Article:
Virtual Opening Night

November, 2, 2011
11/02/11
1:02
AM ET
Stein By Marc Stein
ESPN.com
Archive
Check out the highlights: Daily Dime Live chat wrap
Box scores: Dallas 113, Bulls 87 |
Jazz 115, Rockets 94 | Lakers 103, Thunder 97

Making the best of an unavoidably depressing evening.

That was the only goal when Professor Hollinger and I reached way back into our youth Tuesday night, turning to the greatest sports simulation game of our respective childhoods to help get us through what was supposed to be opening night on the NBA’s 2011-12 calendar.

I’ve been stuck on Strat-O-Matic, as Hall of Fame broadcaster Jim Durham would undoubtedly describe it, since I was 9 years old. I could spend hours at that age crouched on the floor, shuffling through the magical charts and player cards that, when mixed with three rolling dice, could instantly make you feel like a Major League Baseball manager.

Hollinger, not surprisingly, was the same sort of the kid, which is why we quickly and eagerly agreed to share the same coping mechanism on what was going to be a sad, sad night. Using the modern-day computerized version of Strat-O-Matic, ESPN.com could at least stage facsimiles of the three games we were all denied from watching Tuesday: Bulls at Mavs, Rockets at Jazz and Thunder at Lakers.

Kids today naturally prefer high-tech video games when it’s time to recreate big league pro sports on a monitor. This is the NBA 2K12 generation. But for the two fortysomething curators of ESPN.com’s NBA Power Rankings, Strat-O was the only choice. On the day after Halloween, Strat-O would give us all the tools we'd need to masquerade as NBA coaches and lose ourselves for a couple hours in the company of a couple thousands friends in the Daily Dime Live chat room who, like us, just wanted to have a little game-conditions fun to distract us from the real deal we’ve all been deprived of. (Click and scroll here for the highlights.)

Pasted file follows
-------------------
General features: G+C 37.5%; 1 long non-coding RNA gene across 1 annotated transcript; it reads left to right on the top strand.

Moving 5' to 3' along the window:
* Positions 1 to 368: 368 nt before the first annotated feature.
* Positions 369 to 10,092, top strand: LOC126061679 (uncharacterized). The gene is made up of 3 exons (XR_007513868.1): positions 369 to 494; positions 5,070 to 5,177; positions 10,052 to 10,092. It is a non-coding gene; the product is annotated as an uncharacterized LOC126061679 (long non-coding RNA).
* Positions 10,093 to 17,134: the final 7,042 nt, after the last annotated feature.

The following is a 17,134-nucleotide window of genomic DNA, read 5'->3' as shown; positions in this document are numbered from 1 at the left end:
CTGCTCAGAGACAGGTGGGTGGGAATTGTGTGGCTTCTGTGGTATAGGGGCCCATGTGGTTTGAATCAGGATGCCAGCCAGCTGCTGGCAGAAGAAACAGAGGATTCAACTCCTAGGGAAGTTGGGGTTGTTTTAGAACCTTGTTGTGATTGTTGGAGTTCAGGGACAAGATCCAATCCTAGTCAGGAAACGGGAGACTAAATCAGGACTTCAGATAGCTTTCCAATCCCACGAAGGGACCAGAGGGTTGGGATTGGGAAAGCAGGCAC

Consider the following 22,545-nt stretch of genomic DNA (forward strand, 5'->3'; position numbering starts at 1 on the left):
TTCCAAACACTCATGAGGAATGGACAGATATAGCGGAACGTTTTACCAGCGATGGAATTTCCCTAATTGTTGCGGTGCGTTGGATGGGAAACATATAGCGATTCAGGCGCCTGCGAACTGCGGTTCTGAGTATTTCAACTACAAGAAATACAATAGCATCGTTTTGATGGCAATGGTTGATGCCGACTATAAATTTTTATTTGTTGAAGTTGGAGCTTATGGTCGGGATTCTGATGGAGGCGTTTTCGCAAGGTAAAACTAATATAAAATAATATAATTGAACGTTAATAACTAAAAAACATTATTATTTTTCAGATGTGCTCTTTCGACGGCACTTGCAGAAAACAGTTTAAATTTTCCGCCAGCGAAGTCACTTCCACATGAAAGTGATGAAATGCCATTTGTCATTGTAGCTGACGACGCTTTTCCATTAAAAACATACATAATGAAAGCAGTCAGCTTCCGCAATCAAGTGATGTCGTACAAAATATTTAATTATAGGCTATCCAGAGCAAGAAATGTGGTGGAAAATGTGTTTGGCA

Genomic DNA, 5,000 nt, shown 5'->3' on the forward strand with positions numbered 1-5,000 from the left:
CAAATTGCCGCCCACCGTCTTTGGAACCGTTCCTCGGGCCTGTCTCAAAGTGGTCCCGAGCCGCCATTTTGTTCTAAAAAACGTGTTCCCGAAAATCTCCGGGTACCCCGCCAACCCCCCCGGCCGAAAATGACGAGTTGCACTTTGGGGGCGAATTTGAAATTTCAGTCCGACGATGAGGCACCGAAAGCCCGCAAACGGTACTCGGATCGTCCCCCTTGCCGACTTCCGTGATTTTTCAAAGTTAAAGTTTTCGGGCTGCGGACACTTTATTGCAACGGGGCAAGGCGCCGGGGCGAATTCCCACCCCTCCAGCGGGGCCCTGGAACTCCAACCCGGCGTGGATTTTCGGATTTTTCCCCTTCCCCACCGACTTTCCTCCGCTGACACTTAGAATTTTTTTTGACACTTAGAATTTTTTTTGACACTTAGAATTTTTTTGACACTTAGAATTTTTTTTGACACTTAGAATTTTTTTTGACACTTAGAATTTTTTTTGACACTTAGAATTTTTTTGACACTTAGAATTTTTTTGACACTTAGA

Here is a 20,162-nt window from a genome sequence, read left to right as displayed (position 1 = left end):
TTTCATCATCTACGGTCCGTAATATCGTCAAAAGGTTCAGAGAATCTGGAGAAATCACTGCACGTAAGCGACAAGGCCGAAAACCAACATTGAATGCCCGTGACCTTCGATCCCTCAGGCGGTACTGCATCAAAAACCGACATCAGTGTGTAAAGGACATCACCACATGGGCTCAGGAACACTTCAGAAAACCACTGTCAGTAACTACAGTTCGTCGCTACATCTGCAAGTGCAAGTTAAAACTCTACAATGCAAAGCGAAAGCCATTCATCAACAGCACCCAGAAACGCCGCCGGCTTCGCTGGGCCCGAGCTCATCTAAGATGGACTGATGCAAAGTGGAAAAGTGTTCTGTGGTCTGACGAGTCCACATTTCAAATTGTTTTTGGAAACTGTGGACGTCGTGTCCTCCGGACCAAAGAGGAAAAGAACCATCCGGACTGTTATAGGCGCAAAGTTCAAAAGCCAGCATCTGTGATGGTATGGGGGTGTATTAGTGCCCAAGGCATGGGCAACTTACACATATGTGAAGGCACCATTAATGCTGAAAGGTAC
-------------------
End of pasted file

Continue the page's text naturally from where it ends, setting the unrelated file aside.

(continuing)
And I’d say it worked out OK given that A) I hadn't played any form of Strat-O-Matic since our Daily Titan baseball league in college in the late 1980s at Cal State Fullerton and B) DDLers couldn’t actually see what was happening and had to rely totally on their reporter-coaches to keep them updated.

Dirk Nowitzki (31 points), Jason Kidd (25) and the Digital Mavs, with yours truly assigned to Rick Carlisle duty, coasted to a 113-87 rout of the computer-coached VirtuaBulls despite 22 points from Derrick Rose and 20 from Luol Deng. Strat-O-Matic can’t simulate banner-raising or ring ceremonies, but rest assured that no one in Dallas will complain if the Mavs shoot the ball anything close to the way they did digitally -- 16-for-30 on 3-pointers in this computerized exercise -- when Mark Cuban finally does get to break out those rings.

In the second game, with Hollinger stepping into Scotty Brooks’ shoes as coach of the Digital Thunder, Oklahoma City fell to a 103-97 loss to L.A. despite Kevin Durant’s 36 points. The electronically coached Lakers didn’t miss new real-life coach Mike Brown at all, thanks to 21 points from Kobe Bryant and 19 from reigning sixth man of the year Lamar Odom.

We likewise made sure to run a computer simulation from the other game on the original schedule, since the least you deserve from this Next Best Thing experiment is a complete set of box scores from the Opening Night That Wasn’t. It won’t make pleasant reading for new Rockets coach Kevin McHale -- and something tells me I'm eventually going to hear from a fuming Tom Thibodeau about what happened in the Chicago-at-Dallas sim -- but don’t forget that the Rockets (actual or digital) haven’t yet had a chance in free agency to try to sign a replacement for Yao Ming. Jazz 115, Rockets 94 is pertinent solely because it gives you one more make-believe box to dissect.

Best we could do at a time when no one in the NBA universe can tell you how long it’s going to be before we see actual humanly generated box scores on this site.

Marc Stein | email

Senior Writer, ESPN.com
• Senior NBA writer for ESPN.com
• Began covering the NBA in 1993-94
• Also covered soccer, tennis and the Olympics
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Marc Stein

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